Obscure Box

Thoughts from inside the obscure box


January 13, 2010

Why the comments sometimes don't matter

Posted by : Michael Lund
Filed under : Media, Observation, Online, Style

I'm growing increasingly puzzled by the comments that are allowed on some news stories posted online.

Sometimes there are none. Does that mean no one really cares about the story?

Sometimes there are many. Too many. Hundreds. When you read through a few it's quite clear that the majority of commenter’s have not read any of the other comments as the same points are often repeated ad nauseum.

Sometimes the comments provoke debate. Sometimes that can be useful. Sometimes it can act as a huge distraction away from the original story.

Then sometimes the comment can be so off the mark as to make you wonder how it got there in the first place.

Take this offering from the Times Online in the UK on the story headlined "Google Earth helps find El Dorado" (January 10, 2010).

The story's about a possible lead to the discovery of the legendary lost "golden city" in South America.

So why this comment?

Ken Lancaster wrote:
Ferguson doesn't deserve the respect he gets. One decision, which was clearly offside within the laws of the game went for his team - which he supported, one (where the renowned dirty Darren Fletcher) was red carded for a foul was apparently very wrong. Had exactly the same decisions been made for and and against Birmingham his position would, without a doubt, be reversed. Ferguson should be a leader in the game yet he does his level best to undermine officials decisions at every opportunity. Until the FA take a proper stance against Ferguson people will conclude that there is one rule for Ferguson and another for the rest. In other words there will be a perception that no only Ferguson is a cheat but the FA are complicit in his antics. The FA need to develop some backbone and give this man the punishment he so richly deserves.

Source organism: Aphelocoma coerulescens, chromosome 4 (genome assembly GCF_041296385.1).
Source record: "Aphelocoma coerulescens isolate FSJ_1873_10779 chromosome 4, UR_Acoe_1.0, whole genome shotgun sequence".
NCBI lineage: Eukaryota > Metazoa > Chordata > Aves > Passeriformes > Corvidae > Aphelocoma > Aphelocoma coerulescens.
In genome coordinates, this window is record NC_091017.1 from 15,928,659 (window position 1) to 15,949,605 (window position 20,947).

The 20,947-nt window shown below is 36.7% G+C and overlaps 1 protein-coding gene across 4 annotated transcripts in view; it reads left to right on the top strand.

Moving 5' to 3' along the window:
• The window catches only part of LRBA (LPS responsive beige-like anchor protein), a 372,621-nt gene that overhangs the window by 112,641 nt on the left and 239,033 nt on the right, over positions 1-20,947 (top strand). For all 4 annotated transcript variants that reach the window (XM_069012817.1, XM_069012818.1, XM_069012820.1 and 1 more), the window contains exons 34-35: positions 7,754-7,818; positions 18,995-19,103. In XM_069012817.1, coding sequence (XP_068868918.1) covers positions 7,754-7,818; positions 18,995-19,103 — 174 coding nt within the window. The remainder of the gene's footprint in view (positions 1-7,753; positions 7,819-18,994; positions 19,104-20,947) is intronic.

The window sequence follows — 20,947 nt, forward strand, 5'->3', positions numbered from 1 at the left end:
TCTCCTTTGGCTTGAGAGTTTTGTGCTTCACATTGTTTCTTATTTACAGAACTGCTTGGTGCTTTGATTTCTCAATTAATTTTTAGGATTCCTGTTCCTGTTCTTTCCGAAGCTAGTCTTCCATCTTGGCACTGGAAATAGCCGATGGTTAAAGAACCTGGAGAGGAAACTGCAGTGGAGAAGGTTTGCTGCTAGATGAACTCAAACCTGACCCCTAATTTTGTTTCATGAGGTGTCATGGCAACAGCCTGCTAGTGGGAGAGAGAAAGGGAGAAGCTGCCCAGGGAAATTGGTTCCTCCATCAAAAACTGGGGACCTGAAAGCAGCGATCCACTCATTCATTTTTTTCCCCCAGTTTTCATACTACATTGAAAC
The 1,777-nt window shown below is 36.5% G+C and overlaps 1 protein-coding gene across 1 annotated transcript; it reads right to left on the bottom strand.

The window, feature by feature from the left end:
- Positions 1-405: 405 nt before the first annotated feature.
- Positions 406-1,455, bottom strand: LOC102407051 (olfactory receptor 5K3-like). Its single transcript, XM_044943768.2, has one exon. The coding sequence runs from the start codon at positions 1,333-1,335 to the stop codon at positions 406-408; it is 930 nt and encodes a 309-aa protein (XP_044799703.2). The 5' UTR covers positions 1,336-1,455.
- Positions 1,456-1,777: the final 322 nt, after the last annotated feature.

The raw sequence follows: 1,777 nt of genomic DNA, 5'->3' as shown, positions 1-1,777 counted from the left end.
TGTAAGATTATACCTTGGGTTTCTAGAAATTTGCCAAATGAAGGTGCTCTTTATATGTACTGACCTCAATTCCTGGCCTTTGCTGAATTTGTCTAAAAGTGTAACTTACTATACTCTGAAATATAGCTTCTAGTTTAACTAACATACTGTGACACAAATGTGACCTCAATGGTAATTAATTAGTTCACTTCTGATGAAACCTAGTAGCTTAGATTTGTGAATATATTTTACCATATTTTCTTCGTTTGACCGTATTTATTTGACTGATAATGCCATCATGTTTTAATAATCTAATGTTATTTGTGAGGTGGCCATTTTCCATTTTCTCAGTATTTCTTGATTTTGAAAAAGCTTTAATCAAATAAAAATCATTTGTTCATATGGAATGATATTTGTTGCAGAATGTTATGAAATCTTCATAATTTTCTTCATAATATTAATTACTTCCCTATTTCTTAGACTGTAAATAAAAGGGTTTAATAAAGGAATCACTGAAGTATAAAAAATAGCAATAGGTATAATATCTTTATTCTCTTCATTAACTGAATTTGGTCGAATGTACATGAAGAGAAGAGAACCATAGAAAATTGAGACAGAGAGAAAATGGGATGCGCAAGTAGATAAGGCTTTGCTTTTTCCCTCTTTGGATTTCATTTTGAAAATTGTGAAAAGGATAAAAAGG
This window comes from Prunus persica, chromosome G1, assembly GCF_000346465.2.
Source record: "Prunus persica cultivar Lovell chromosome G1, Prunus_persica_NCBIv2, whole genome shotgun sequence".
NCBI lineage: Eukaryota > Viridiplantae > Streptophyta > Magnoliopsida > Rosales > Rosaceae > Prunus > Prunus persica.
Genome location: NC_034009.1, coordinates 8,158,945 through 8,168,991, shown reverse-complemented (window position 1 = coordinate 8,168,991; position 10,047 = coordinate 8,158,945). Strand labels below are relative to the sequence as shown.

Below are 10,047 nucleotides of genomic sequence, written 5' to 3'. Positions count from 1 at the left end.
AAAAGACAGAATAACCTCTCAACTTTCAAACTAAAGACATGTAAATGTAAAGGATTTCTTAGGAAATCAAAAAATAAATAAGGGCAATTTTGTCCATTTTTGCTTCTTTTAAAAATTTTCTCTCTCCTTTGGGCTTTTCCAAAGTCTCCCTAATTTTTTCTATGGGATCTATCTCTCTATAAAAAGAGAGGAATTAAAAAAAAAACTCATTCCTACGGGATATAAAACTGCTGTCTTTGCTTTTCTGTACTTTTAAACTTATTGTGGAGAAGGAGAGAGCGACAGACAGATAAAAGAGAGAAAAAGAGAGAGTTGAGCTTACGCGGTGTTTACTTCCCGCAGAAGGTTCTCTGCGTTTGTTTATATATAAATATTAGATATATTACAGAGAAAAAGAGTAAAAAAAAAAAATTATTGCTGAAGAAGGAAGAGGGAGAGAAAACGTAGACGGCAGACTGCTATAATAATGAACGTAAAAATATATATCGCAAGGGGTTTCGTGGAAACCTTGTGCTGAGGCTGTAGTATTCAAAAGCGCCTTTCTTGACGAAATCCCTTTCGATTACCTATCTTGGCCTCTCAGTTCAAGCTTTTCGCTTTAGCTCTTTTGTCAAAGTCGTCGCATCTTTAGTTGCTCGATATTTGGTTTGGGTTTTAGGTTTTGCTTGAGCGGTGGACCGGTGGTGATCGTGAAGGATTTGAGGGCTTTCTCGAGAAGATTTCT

January 10, 2010, 3:34 AM GMT

What has a comment on UK soccer got to do with lost civilizations (don't tempt me)?

Others were obviously equally puzzled.

Marcus Brain wrote:
Ken lancaster is obviously a very bitter and jealous Liverpool fan who feels he has to comment about Manchester United on any story, even one about the Amazon!
January 11, 2010 10:32 AM GMT

Then there was this one.

Alex Penn wrote:
After reading this article and comments:

i) Hopefully this is El Dorado - what a find that would be!

ii) Yes, Ferguson doesn't deserve the respect he gets.

January 11, 2010 12:50 PM GMT

Is there no gatekeeper checking the comments for relevance?

But then a glance at some other comments reveals some strays about the possible use of Google Earth to track missing UK child Madeleine McCann who disappeared from a holiday home in Portugal in 2007.

Again, not relevant and an unwelcome and ill-informed distraction from the original story.

I think it's time for those involved in publishing comments to clean up their act.

Just like the letters published in a newspaper and the talkback callers on radio (or TV these days), there needs to be some sort of editorial control involved to publish only the relevant comments, or all comments on stories will just become an irrelevance themselves.


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All thoughts and comments here are the honestly held personal opinion of Michael Lund and are based on the information available at the time of publication.

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